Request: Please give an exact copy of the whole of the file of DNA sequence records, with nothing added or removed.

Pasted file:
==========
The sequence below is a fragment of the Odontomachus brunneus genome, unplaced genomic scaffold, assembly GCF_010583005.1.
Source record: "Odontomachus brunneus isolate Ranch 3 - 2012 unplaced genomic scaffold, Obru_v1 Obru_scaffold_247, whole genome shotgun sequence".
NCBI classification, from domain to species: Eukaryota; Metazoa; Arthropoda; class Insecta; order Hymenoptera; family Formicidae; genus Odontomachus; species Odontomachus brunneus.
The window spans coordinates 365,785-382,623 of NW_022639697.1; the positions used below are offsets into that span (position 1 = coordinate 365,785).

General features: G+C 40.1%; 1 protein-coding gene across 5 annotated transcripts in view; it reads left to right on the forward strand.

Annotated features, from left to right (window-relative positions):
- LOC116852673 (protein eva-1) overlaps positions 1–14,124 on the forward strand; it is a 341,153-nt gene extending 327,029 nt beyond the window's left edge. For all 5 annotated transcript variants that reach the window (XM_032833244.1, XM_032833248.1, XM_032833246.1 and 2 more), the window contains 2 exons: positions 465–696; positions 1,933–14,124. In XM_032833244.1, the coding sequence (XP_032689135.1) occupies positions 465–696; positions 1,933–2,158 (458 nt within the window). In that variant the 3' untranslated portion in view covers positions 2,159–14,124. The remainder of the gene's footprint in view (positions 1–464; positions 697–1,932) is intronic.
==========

The sequence below is a fragment of the Odontomachus brunneus genome, unplaced genomic scaffold, assembly GCF_010583005.1.
Source record: "Odontomachus brunneus isolate Ranch 3 - 2012 unplaced genomic scaffold, Obru_v1 Obru_scaffold_247, whole genome shotgun sequence".
NCBI classification, from domain to species: Eukaryota; Metazoa; Arthropoda; class Insecta; order Hymenoptera; family Formicidae; genus Odontomachus; species Odontomachus brunneus.
The window spans coordinates 365,785-382,623 of NW_022639697.1; the positions used below are offsets into that span (position 1 = coordinate 365,785).

General features: G+C 40.1%; 1 protein-coding gene across 5 annotated transcripts in view; it reads left to right on the forward strand.

Annotated features, from left to right (window-relative positions):
- LOC116852673 (protein eva-1) overlaps positions 1–14,124 on the forward strand; it is a 341,153-nt gene extending 327,029 nt beyond the window's left edge. For all 5 annotated transcript variants that reach the window (XM_032833244.1, XM_032833248.1, XM_032833246.1 and 2 more), the window contains 2 exons: positions 465–696; positions 1,933–14,124. In XM_032833244.1, the coding sequence (XP_032689135.1) occupies positions 465–696; positions 1,933–2,158 (458 nt within the window). In that variant the 3' untranslated portion in view covers positions 2,159–14,124. The remainder of the gene's footprint in view (positions 1–464; positions 697–1,932) is intronic.